We need to be wary of beliefs and practices that focus on a power-over rather than on a power-with orientation.
Many "new age" teachings direct us toward acknowledging only what is "positive." They teach "love as our only reality," and that life on this earth is an illusion or training ground for "life in heaven." These "sky god" approaches deny half the world, split us into two parts, and set us up against unrealistic standards by confusing absolute truths with relative truths. They may bring comfort but at the cost of our denying half of what we see and never really knowing ourselves or participating fully in life on earth.
Many alternative treatment techniques reinforce the same power-over exclusionary and/or external (rather than some balance of inner and outer) orientation as traditional medicine. Both focus on only one aspect of our being (mental/emotional, physical, or spiritual) and attempt to "fix it" to meet some preconceived notion of "better." Often they reinforce the belief in power residing with some external source - be it the "healer" or some supplement, food, or crystal.
We need to consider the notion of absolute and relative truths and differing realities. Truth is a matter of consciousness. The techniques or truth or vision that got us here today may limit us tomorrow. The technique that changes "your" life may not be the one that changes "mine" because not only our external but internal realities may be very different. (continues)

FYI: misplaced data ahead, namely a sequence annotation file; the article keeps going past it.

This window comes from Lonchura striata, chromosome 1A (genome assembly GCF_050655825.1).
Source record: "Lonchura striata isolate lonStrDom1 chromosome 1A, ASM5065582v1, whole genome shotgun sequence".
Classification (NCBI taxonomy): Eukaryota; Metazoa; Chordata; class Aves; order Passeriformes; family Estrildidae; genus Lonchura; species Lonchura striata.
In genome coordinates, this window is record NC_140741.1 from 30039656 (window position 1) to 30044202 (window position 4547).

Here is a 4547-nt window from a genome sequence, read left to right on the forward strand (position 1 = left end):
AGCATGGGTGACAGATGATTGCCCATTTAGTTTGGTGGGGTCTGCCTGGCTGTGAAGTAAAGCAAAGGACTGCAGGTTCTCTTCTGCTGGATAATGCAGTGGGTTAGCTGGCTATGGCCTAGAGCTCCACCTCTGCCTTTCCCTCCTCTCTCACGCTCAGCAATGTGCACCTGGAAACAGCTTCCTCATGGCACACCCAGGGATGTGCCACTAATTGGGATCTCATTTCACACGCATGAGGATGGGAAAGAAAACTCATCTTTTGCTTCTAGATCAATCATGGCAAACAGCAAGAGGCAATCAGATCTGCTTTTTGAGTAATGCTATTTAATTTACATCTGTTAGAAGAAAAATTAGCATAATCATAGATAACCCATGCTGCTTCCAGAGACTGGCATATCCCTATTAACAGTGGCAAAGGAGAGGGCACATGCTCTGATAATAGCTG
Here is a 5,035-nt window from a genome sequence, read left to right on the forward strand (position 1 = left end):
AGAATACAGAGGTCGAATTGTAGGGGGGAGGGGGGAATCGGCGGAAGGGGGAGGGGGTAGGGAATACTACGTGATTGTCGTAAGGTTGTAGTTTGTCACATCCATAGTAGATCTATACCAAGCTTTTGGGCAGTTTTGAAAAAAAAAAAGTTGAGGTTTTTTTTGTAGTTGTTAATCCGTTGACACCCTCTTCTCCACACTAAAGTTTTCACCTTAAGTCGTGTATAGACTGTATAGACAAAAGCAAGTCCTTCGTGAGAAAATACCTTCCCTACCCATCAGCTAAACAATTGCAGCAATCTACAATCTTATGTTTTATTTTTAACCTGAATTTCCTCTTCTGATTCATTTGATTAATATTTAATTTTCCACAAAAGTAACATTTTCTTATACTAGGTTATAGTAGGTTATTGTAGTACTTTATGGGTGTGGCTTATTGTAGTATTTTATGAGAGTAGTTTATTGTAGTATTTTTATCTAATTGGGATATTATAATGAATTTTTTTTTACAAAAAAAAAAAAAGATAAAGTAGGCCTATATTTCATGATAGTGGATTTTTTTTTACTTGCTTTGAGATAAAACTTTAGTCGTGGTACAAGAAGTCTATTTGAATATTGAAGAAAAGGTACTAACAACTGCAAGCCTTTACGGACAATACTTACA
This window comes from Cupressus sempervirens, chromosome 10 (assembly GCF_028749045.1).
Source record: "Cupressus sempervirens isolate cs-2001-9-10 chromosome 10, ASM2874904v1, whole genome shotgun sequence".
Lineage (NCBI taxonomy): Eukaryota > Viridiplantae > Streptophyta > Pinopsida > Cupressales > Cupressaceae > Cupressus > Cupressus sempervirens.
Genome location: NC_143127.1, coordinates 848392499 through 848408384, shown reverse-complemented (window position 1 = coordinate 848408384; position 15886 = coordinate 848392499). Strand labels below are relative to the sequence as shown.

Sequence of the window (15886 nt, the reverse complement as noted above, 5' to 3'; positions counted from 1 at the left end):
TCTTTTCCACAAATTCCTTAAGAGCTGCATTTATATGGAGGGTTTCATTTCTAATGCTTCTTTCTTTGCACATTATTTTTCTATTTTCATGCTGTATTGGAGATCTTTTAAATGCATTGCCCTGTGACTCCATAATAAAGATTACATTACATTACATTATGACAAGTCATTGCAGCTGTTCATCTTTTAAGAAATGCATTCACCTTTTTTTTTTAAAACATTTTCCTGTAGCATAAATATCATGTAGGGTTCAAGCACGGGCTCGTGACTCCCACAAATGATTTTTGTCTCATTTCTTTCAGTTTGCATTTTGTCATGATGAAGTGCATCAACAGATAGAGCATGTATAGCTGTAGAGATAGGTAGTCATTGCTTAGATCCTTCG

A truly holistic view cannot come from a power-over orientation. It cannot be exclusionary or one-sided, for such views only hold partial truths, partial solutions. We need to recognize that approaches such as mind/body, left brain/right brain, inner/outer, are not exclusionary but complementary. We need to allow opposites to work within us. "Consciousness creates reality/Reality creates consciousness." "I am/We are One."
We need an orientation that addresses our being as a whole and considers the life-affirming purpose that "dis-ease" is serving. We need to re-member that we are already whole, but rarely present to our self to recognize our wholeness. So much of the time we are running from our self, looking forward, backward, or to some other conceived notion of "better," or "more whole." There may be parts of us we don�t like, but that does not mean that they are not part of our wholeness. Re-cognizing this, we re-claim power with every aspect of our being. We can choose to use every experience to propel us toward a deepening consciousness and more active engagement with the Mysterium in which we live and move and have our being.
I may not like having cancer, but it does not mean that I am less whole, less able to live well. Not having cancer is no guarantee of my living well, nor even of my happiness. I may have cancer and experience myself in a more dynamic state of aliveness, with a greater immediacy and communion with life than ever before. (continues)